Beverly: We will be in horticulture for as long as people are in need of fresh farm produce. We will pursue our individual career paths but our farming business is here to stay.
Business name: Chessa Creations
Business: Branding and customising t-shirts
Members: Kevin Chesa, Fourth Year, Statistics, JKUAT
Emily Ndiko, Second Year, Finance, Cooperative University
Terry Kaveke, Second Year, IT, JKUAT
Gerald Muema, Second Year, Fashion Design, Kenyatta University
Upon what values was your partnership founded?
Kevin: Our partnership was hinged on each member’s contribution to the partnership. I knew how to sew, so I could provide labour. Gerald is a fashion designer, which made him our creative director. Emily’s background is in finance, while Terry is a photographer. Combined, the business had nearly all the necessary ingredients to start off.
What services do you offer?
Terry: We customise and brand t-shirts for individuals and businesses. We buy plain t-shirts which we embroider and decorate according to our clients’ specifications. We also sell products that we have designed.
How was the start, and what progress have you made?
Gerald: The business was able to weather the initial volatility because of the members’ willingness to work without earning a cent until when we were able to get some good business, seven months later. Today, we are all salaried, each one of us taking home Sh20,000 every month when business is good. When business is slow, we take less. Earning a salary encourages dedication.
What is the scope of your market?
Emily: We get orders from individuals, small groups such as music bands and sometimes corporates. Orange Telkom, Limuru Girls, Wave Restaurant in Nairobi and Abraaj Group are some of the institutions that we have worked with. Our products are online, you can find them on Kilimall. They are also available on order on Instagram @chessacreations and on Facebook at Chessa Creations.
What main challenges does your business face?
Terry: Customisation and branding for corporates is a risky business because it is centred on the client’s business identity. Failure to correctly capture the client’s specifications means a different final product. Delayed and sometimes default on payment also affect our business. Also, the fabric that we use, Dashiki, is imported, which makes it more expensive. Since we are still small, we are overwhelmed when we receive huge orders that have to be delivered within a short time frame. We are doing well though, considering that we were nominated the most creative upcoming designers during the Kenya Fashion Awards in 2016!
How different are you from other designers in the country?
Gerald: What separates designers is not only their unique schemes, but also the quality of fabrics they use for their garments. That is why major clothes brands in the world have their own in-house fabric processing plants. We have not got there yet, so we use the available fabrics in the market, but lend creativity to the finishes of our branded products to make them distinct.
What would you tell young people about entrepreneurship?
Kevin: It is the answer to the youth unemployment crisis. There are many income-generating activities to undertake. Starting partnerships, taking up numerous small jobs and even volunteering services equips you with skills you can use to start your own small investment. Starting small does not mean you will remain small forever.
Business name: Artville Africa
Industry: Media production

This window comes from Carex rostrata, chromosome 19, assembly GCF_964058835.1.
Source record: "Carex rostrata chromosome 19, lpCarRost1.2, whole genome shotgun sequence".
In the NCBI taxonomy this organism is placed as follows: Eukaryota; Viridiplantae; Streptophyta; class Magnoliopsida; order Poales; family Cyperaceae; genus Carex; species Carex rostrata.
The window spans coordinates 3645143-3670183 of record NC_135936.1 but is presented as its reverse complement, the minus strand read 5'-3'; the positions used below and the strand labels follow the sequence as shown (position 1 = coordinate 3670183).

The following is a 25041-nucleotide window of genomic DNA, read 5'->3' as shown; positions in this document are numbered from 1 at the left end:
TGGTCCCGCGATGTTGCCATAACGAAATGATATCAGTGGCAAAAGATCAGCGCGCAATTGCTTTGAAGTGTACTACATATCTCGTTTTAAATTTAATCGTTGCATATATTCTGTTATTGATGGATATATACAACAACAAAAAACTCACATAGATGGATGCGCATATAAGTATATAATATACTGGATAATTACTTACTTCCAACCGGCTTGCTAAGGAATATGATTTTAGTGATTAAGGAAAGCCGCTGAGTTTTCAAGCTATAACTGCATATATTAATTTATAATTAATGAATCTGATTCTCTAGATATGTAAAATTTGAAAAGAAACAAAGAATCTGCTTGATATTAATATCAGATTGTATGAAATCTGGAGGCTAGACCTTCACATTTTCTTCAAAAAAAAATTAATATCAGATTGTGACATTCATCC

Location: Lavington, Nairobi
Tell us how the partnership came into being…
Philip: The four of us met in 2011 while working in a band for a music campaign sponsored by a South Korean missionary called Yong Joo Lee under the banner of Student Arise Movement, which trains African student leaders. The contract lasted two years, during which we travelled a lot together and interacted more.
Joe: Joo Lee occasionally challenged us to consider entrepreneurship, arguing that it was the only sustainable way to become financially independent. This ignited in us a desire to start our own music studio. When this engagement wound up, we formed Artville Africa.
What are your main areas of operation?
Philip: We are involved with production of documentaries, live music recordings, filming music videos and event highlights. Lately we have been producing celebrity videos for YouTube. We also draft media strategy for our clients, and enable them to cash in on their often huge social media following.
How long did it take to break even?
Joe: It was not easy, especially the first year. We would work at all day, with no pay at the end of the month. We understood that it was through investment in high quality equipment that we would entice top music names to our facility. For a year, we charged promotional rates to our clients. We also let them know that they could record with us even if they did not have ready money. Our studio became popular, and soon we were signing contracts. We broke even the following year.
Who are some of the names in the music industry that you have worked with?
Philip: Locally we have worked with Sauti Sol, Elani, Octopizzo and Muthoni the Drummer Queen. We were also part of the Safaricom Live Tour.
What lessons have you gathered along the way?
Philip: Learning from other people’s mistakes is crucial to keep a business up and running. A keen entrepreneur cannot afford to fall into the same pit that another one has fallen into. When you set to do something, whether it is your own work or another person’s, do it faithfully. This diligence and self-drive was the foundation of our partnership.
How much are your monthly earnings?
Joe: Our income is project-based. We may have a project lasting three months and another going for up to six months. It is upon the successful completion of such an engagement that we receive our pay cheque. Right now, the business is worth Sh25m.
Would you advise me to consider a partnership?
Philip: Twitter, for instance, is a partnership business, so why not?
The arrangement though can be frustrating if the partners have not spent enough time together to study each other’s temperaments, expenditure behaviour and diligence.
If you are not careful, you may shoulder the burden of the business alone while your partners only show up when it is time to share out the dividends.